Sooner or later, every teacher is faced with the need to dismiss a student. Deal with this in a straight-forward, unemotional, and business-like manner. This minimizes the trauma for everyone.
Rather than spring dismissal on the student one fine day, use a probationary system. Tell the student why you are considering a dismissal. Tell him exactly what it is that you perceive is wrong and exactly what he would have to do to meet your standards. Example: "Your pieces are not as prepared as I expect from someone of your age/talent/maturity. Here's what I expected to hear this week on your Mozart...." Make sure you differentiate between -him- and his -performance-. Comment only on his output at the piano, not his integrity, work ethic, or personality.
Ask the student if he wishes to continue piano study. Then ask if he thinks he is able do what you are asking. Ask him if he -wants- to. Maybe he doesn't. Maybe he'd be happier playing another instrument. Or dropping music study in favor of dance. Also consider the possibility that this student is tired of your teaching: your personality, approach, or curriculum. Not an ego-pleasing thought, I know, but this happens! This may be the problem; ask. If so, call the parent that evening and explain that the student would prefer a new teacher. Offer names of colleagues who are accepting new students.
If the student is willing to try to improve so he may continue in your studio, set up a month's probation. Tell him that if he doesn't come up to snuff that you will dismiss him. Tell him exactly what "up to snuff" entails. I suggest that with an older student (10 or older) that you ask whether he'd like this to be a private pact between you. Perhaps this will be the first time the child has had an opportunity to solve a serious problem on his own; if he is successful, this will be a major reinforcement of his self-esteem.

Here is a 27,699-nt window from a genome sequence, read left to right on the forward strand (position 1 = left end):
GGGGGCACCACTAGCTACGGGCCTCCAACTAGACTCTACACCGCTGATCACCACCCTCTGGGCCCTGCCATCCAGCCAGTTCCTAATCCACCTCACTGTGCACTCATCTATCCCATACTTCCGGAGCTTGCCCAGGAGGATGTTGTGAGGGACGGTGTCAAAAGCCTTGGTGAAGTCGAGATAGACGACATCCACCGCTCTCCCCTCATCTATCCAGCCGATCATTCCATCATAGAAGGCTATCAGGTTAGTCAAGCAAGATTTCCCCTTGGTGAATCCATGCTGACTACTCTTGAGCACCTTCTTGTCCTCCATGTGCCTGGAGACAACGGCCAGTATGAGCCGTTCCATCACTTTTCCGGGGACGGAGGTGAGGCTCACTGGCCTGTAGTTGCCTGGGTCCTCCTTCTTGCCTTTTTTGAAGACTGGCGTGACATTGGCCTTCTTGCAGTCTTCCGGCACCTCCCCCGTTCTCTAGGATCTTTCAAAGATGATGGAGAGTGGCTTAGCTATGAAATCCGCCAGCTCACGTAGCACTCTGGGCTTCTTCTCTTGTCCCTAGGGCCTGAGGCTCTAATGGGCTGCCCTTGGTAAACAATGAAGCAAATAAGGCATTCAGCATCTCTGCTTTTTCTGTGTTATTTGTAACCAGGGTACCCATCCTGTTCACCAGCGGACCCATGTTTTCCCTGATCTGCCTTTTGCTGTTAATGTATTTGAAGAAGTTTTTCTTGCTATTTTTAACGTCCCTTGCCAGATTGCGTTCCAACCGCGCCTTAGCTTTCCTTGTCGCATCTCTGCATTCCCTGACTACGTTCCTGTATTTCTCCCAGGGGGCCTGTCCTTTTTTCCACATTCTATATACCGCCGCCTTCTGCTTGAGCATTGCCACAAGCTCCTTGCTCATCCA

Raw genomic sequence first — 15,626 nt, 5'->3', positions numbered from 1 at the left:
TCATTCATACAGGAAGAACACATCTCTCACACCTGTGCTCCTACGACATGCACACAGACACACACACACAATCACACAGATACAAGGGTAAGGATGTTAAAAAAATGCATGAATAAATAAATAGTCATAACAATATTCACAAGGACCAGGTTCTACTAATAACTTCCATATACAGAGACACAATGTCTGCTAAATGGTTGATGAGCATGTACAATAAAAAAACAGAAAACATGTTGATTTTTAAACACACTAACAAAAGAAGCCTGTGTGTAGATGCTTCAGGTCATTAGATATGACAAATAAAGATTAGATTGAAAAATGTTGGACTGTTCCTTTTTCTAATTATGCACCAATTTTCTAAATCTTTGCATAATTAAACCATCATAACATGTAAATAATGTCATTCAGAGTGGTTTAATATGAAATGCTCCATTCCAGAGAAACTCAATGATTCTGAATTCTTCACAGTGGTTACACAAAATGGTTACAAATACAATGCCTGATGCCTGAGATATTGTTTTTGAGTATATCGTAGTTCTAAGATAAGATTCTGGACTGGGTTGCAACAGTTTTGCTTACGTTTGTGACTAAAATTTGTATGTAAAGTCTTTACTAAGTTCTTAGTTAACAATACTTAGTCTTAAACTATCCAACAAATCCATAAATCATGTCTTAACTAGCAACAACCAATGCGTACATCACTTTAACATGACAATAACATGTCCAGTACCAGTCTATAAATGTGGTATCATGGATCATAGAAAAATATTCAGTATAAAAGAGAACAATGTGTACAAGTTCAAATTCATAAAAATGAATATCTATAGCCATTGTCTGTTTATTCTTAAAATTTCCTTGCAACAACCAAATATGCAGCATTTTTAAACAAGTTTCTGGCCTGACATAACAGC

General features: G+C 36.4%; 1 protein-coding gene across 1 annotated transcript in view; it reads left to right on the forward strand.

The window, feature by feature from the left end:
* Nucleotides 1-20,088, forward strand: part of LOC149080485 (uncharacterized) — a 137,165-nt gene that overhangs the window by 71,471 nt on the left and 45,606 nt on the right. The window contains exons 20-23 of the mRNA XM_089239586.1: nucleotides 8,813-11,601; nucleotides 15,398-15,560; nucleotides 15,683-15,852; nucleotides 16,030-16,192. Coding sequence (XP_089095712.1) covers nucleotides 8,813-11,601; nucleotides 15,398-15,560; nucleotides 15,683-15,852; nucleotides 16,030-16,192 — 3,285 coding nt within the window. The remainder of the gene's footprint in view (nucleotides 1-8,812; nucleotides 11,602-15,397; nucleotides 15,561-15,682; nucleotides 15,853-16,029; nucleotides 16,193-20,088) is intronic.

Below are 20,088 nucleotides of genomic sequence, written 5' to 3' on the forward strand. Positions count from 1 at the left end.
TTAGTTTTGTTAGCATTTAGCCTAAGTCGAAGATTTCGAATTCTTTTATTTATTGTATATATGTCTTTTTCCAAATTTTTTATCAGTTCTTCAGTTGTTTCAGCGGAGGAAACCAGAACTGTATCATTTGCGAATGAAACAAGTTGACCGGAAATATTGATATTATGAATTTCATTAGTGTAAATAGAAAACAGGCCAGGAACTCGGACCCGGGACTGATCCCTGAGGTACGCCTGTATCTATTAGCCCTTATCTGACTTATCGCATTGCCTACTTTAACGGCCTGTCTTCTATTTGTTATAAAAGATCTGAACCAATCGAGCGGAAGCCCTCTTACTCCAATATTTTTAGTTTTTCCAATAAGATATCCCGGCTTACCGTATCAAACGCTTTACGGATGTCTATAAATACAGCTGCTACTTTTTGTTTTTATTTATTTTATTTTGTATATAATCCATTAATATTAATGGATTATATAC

After each lesson, tell him whether he's doing "just fine--keep it up" or "more effort needed on ____" or "I don't see much difference at all." Ask if the student if he still wants to change his habits. If so, continue the probationary period. Also ask if he would like you to tell his parents about the probation. If the student is not interested in continuing the probation, drop him after that lesson. Call the parent that very evening. (Make sure that lesson and all prior ones are paid for--but that's another topic!)